CLEVELAND – February 25, 2013 – The 6,000 square foot glass pavilion that will house the iconic Euclid Beach Park Carousel is nearly complete at the Western Reserve Historical Society in University Circle.
The pavilion joins a long list of construction projects that are currently in
progress or completed in Cleveland’s University Circle area.
The $1.5 million pavilion, designed by the internationally recognized architectural firm of
Richard Fleischman + Partners Architects, Inc., is part of a $2 million project that also includes the restoration of the mechanism and decorative components of the carousel that operated for nearly sixty years at Euclid Beach Park. Carousel Works in Mansfield, Ohio has been retained to perform the necessary repairs to the platform and drive mechanism.
The project is being underwritten by the Cleveland Carousel Society, which is raising the funds for the carousel restoration by creating opportunities for businesses, individuals, and
philanthropies to invest in the project in a variety of ways, including the “adoption” of a horse or chariot or sponsoring the production of the original artwork that will adorn the rounding boards and center surround on the carousel. Other naming opportunities also exist throughout the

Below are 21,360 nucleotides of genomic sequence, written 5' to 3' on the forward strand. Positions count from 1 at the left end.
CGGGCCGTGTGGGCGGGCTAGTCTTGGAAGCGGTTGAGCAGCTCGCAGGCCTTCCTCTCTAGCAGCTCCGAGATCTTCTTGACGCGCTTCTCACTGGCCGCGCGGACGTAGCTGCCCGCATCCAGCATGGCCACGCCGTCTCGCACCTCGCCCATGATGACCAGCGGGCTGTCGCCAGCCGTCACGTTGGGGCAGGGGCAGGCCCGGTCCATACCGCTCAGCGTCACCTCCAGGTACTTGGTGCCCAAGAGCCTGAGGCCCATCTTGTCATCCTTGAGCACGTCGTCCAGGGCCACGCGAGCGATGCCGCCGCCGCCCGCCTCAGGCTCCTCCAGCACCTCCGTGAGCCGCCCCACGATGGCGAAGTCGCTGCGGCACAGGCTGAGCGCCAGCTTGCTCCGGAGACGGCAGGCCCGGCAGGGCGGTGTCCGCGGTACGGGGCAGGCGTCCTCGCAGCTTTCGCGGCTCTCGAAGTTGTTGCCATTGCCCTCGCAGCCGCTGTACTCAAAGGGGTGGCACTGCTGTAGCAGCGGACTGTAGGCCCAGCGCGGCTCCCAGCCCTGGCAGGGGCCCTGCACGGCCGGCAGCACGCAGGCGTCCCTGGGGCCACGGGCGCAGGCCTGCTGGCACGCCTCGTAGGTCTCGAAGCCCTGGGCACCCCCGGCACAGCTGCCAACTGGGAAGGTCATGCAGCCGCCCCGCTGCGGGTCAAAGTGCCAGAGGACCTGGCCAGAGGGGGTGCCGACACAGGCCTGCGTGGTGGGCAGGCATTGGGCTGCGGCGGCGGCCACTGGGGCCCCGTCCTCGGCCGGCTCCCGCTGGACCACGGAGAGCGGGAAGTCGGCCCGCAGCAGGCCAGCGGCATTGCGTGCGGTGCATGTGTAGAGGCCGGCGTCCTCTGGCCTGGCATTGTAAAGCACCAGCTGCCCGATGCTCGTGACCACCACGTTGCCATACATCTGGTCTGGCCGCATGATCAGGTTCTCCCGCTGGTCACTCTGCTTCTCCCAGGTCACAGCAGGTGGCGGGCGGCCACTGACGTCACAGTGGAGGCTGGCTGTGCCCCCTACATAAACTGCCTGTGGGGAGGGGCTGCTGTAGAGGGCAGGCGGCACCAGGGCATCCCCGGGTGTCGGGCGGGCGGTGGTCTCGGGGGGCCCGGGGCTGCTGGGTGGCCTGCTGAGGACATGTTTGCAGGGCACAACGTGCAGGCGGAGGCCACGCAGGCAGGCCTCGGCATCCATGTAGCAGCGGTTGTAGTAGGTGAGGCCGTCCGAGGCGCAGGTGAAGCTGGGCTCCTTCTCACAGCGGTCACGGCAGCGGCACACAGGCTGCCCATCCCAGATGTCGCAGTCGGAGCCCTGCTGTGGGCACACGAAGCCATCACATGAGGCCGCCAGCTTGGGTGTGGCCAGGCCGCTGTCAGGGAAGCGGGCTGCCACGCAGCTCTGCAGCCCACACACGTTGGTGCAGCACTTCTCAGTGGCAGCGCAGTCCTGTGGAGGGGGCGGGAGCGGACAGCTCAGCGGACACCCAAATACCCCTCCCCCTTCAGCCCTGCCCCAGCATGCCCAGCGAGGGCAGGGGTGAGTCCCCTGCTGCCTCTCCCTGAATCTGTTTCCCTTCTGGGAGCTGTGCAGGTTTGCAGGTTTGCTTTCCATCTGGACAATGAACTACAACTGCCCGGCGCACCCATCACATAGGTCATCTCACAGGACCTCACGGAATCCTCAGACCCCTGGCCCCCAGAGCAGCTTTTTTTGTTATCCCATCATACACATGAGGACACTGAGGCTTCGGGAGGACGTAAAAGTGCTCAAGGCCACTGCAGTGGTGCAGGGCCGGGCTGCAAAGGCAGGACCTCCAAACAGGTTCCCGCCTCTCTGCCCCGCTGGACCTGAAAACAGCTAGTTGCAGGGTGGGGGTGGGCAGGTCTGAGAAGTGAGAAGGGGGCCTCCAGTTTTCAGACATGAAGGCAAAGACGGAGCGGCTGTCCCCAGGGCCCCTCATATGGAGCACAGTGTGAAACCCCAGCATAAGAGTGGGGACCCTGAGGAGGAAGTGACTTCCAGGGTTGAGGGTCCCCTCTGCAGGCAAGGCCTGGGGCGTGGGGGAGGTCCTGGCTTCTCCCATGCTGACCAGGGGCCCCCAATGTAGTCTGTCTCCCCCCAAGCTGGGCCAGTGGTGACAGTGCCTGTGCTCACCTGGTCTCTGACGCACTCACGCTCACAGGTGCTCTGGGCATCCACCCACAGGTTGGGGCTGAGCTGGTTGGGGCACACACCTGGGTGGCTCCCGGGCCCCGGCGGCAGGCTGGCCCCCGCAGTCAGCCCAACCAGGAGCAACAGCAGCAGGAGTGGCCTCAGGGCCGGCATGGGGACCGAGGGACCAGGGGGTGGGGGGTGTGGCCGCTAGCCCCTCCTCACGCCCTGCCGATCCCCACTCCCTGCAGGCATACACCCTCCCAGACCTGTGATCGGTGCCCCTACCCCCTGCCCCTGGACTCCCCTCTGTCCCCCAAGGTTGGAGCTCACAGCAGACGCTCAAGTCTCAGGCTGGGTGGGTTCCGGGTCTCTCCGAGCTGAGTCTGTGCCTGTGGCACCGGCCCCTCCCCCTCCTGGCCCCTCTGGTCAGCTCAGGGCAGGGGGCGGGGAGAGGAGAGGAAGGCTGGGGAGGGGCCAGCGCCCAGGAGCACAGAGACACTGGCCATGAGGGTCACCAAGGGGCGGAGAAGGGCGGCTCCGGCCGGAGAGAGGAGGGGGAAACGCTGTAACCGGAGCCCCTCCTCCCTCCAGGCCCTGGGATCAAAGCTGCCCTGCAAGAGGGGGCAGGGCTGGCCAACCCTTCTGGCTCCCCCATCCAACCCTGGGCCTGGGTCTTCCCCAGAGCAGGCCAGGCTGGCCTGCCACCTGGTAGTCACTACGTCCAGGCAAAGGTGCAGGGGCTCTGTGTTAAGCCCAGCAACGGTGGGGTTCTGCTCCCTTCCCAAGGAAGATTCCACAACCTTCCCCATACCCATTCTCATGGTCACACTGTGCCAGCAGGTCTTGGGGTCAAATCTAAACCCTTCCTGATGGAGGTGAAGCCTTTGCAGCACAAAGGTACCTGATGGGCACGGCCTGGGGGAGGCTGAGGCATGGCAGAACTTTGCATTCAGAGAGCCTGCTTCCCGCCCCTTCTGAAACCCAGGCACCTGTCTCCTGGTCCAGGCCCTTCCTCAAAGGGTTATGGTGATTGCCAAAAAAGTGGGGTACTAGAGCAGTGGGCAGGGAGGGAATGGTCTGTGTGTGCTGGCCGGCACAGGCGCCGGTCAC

“Other cities in this country and in Europe have built or restored carousels, but few are in an original home,” said Terry Kovel, chairperson of the Cleveland Carousel Society. “Those
communities have found carousels are a perfect multigenerational draw for both residents and visitors. The Euclid Beach Park Carousel is a Cleveland icon, and has already generated
significant international interest because of the preservation of many of its original pieces to fully functional use and,” Kovel added, “because it will be open to the public.”
About the Cleveland Carousel Society
The Cleveland Carousel Society is a non-profit organization established in 2010 with the goal of returning the Euclid Beach Park Carousel to full operation in the Cleveland area. The Society is actively fundraising to secure the funds needed to complete the project. When the Grand Carousel, which was installed at Euclid Beach Park in 1910, is rebuilt and available for rides it will join a handful of historic carousels that still operate in the city where they were originally located.
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